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Five Reasons for Using In-Writing-Only Contract Amendment Clauses

At their core, contracts are merely agreements between persons. There is nothing too mysterious about a contract. Contracts can be written out, can be made orally (“with a handshake”), or can be made via actions like “course of dealings.” This is equally true for changing or amending a contract. Unless otherwise stated, a contract made today can be changed or modified by future writings, future oral modifications, or future actions/courses of dealing. Almost anything can be the subject of a contractual agreement, including the method of amending/modifying a contract. Maybe the parties to a contract made today want to limit the methods that are allowed for amending the contract in the future. This is the purpose of including an “amendment clause.” With written contracts, a typical amendment clause will state that no amendment or modification will be binding unless the amendment is also in writing. A typical provision would be something like this:

“The parties to this Agreement agree and understand that no modification or amendment to this Agreement shall be binding or enforceable unless said modification or amendment is written and signed by and on behalf of the parties.”

There are other ways to phrase an amendment clause depending on what the parties want. For example, an amendment clause might be written to only bind one party to the agreement. An experienced San Diego corporate attorney can help draft an amendment clause that expresses what is intended in your unique business circumstances.

For good reason, most business contracts use “in-writing-only” amendment clauses and prohibit modifications that are oral or via course of dealing. These “in-writing-only” amendment clauses are often included in what is called the “boilerplate.” There are five main justifications for this:

  • Honoring expectations and the value of time and effort
  • Creating certainty
  • Change of personnel
  • Lower litigation costs
  • Assuring proper authority and authorization

If a business contract has any sort of complexity, negotiating the contract takes a good amount of time and effort. With a very complex contract, like a contract with respect to buying or selling a business, the contract might have taken months to complete. All of that time and energy should not be undone by a quick and maybe not-well-considered oral modification.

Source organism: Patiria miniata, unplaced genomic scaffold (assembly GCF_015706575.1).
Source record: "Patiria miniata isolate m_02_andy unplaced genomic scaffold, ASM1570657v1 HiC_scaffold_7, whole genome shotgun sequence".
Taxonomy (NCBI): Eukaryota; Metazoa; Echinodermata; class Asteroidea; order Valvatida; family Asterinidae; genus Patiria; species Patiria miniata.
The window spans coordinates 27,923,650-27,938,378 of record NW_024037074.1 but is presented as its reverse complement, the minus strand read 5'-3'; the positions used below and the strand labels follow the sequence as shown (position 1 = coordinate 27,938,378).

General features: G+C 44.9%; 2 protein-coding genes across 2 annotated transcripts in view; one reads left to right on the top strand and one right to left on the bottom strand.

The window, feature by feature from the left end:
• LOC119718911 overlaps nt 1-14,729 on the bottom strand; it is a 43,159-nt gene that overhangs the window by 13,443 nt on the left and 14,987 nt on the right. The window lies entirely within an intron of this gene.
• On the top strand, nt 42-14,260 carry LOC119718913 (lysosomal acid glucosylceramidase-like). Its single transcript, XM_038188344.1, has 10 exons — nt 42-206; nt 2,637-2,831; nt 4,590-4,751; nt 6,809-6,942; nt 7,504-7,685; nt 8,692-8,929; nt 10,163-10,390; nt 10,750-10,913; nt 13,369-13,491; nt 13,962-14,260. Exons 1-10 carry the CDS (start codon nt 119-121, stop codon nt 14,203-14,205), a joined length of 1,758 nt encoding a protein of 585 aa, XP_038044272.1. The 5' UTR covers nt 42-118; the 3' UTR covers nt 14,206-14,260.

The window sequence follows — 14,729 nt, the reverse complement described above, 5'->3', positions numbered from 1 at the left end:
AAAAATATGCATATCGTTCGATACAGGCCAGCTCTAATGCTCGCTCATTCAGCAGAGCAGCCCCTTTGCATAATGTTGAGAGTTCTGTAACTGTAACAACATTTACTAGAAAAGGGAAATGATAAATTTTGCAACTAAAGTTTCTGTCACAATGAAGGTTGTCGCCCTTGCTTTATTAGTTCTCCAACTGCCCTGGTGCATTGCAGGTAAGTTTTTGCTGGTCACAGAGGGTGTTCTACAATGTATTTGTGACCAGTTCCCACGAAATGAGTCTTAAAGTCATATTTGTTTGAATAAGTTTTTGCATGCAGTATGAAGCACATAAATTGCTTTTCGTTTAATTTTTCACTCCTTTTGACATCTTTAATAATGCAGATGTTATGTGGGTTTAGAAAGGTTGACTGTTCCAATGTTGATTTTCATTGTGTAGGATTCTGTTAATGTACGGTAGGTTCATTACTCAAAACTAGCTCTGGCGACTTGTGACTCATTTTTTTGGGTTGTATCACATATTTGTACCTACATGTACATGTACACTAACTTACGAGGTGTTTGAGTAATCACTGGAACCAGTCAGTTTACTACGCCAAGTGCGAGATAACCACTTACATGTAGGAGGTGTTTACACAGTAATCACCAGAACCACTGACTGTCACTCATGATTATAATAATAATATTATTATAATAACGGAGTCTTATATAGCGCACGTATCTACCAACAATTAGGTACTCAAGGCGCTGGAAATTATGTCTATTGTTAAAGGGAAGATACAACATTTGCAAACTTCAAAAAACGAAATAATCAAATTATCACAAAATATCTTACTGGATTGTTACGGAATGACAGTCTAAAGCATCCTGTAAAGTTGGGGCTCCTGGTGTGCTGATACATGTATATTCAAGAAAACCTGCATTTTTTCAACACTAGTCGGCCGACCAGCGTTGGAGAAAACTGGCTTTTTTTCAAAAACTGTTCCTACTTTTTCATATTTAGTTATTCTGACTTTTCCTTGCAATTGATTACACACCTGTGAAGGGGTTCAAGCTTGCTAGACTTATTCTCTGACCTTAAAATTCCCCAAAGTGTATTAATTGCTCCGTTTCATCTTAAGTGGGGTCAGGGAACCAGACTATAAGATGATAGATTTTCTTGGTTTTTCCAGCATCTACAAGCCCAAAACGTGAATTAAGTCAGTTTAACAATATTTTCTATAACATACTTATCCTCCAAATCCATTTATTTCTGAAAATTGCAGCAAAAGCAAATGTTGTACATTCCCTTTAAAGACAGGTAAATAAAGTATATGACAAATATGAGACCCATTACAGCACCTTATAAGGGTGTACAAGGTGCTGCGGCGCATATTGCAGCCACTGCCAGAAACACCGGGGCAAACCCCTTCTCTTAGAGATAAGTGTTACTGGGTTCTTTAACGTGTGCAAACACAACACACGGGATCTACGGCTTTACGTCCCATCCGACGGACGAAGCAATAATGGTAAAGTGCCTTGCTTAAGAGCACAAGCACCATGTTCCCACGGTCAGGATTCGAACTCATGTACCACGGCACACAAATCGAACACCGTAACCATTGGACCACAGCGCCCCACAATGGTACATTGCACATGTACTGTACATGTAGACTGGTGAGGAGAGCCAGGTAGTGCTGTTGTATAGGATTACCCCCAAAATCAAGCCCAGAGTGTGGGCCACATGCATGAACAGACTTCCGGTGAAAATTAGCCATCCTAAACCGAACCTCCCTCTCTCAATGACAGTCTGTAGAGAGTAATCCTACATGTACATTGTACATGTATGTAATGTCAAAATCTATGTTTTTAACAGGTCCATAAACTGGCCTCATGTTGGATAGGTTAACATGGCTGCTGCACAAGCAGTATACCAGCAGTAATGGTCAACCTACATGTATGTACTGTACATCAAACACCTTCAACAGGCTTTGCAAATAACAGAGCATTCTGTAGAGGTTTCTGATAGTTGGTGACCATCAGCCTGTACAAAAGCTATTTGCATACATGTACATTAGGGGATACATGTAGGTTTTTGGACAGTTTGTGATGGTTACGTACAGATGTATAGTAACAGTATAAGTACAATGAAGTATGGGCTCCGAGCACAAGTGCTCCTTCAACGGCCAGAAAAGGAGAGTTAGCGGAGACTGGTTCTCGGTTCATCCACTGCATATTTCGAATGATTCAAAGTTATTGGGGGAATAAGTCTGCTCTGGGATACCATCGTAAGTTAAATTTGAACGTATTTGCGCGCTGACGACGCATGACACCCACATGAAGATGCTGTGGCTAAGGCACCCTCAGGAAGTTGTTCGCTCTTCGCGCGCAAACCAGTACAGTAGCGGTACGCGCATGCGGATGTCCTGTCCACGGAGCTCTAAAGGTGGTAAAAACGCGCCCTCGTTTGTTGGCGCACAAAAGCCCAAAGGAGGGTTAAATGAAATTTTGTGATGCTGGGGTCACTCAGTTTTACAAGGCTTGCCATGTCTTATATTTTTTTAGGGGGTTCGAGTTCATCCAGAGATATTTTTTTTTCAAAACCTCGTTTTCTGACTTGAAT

Furthermore, one of the purposes of reducing contracts to writing is to create certainty as to what the parties’ obligations are. This helps business planning and thereby reduces risk that is created by uncertainty. Oral amendments are risky since memories can fade and the parties may mis-hear or misunderstand the words used. Just as importantly, if a dispute arises, one or more individuals involved in the oral modification may change jobs or no longer be available to identify what the modification was.

In addition to lowering risk, requiring that amendments be made in writing reduces litigation costs if there is a dispute that must be resolved in court. Written contracts and amendments can be presented to the court for the court to read; that is relatively low cost. However, if the contract or amendment is oral, then the court must hear the testimony of the respective individuals who said the words that created the oral amendment. That is high cost, certainly in comparison to having the court read a written contract. The cost is even higher if the individuals involved have changed jobs or are no longer available to give testimony.

Since many business contracts are made between corporate entities, requiring “in-writing-only” modifications ensures proper authority. In simple terms, you do not want the district manager binding the company with an oral modification when the CEO (and potentially the Board of Directors) should be making the modification. Since a written modification must be signed, this assures that the correct person with the proper legal authority is the individual who binds the company.

Contact San Diego Corporate Law

If you would like more information, contact attorney Michael Leonard, Esq., of San Diego Corporate Law. Mr. Leonard provides legal services related to business law, contracts, corporate entity formations and maintenance, private securities offerings/sales, the sale/purchase of a business, and mergers and acquisitions. Mr. Leonard can be reached at (858) 483-9200 or via email. Like us on Facebook.

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